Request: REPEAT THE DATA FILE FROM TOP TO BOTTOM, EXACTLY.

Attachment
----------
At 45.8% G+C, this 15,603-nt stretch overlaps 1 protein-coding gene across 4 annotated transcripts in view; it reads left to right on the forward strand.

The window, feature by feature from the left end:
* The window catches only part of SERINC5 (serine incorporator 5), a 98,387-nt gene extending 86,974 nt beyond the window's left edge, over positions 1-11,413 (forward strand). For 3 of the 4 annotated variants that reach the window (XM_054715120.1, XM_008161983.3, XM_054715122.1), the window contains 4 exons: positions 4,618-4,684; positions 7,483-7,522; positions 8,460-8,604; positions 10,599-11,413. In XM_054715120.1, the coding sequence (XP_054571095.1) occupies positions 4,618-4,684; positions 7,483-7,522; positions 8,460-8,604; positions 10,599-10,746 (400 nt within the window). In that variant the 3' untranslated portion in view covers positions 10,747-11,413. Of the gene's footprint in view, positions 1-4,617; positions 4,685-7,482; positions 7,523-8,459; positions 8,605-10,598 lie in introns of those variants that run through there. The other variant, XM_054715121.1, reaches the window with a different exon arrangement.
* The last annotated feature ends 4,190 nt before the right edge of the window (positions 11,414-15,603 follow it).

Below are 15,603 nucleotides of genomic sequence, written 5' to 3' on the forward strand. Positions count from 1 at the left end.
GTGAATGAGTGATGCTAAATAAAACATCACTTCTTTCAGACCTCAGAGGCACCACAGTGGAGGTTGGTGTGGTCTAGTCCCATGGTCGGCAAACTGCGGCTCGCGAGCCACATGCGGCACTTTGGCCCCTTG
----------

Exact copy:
At 45.8% G+C, this 15,603-nt stretch overlaps 1 protein-coding gene across 4 annotated transcripts in view; it reads left to right on the forward strand.

The window, feature by feature from the left end:
* The window catches only part of SERINC5 (serine incorporator 5), a 98,387-nt gene extending 86,974 nt beyond the window's left edge, over positions 1-11,413 (forward strand). For 3 of the 4 annotated variants that reach the window (XM_054715120.1, XM_008161983.3, XM_054715122.1), the window contains 4 exons: positions 4,618-4,684; positions 7,483-7,522; positions 8,460-8,604; positions 10,599-11,413. In XM_054715120.1, the coding sequence (XP_054571095.1) occupies positions 4,618-4,684; positions 7,483-7,522; positions 8,460-8,604; positions 10,599-10,746 (400 nt within the window). In that variant the 3' untranslated portion in view covers positions 10,747-11,413. Of the gene's footprint in view, positions 1-4,617; positions 4,685-7,482; positions 7,523-8,459; positions 8,605-10,598 lie in introns of those variants that run through there. The other variant, XM_054715121.1, reaches the window with a different exon arrangement.
* The last annotated feature ends 4,190 nt before the right edge of the window (positions 11,414-15,603 follow it).

Below are 15,603 nucleotides of genomic sequence, written 5' to 3' on the forward strand. Positions count from 1 at the left end.
GTGAATGAGTGATGCTAAATAAAACATCACTTCTTTCAGACCTCAGAGGCACCACAGTGGAGGTTGGTGTGGTCTAGTCCCATGGTCGGCAAACTGCGGCTCGCGAGCCACATGCGGCACTTTGGCCCCTTG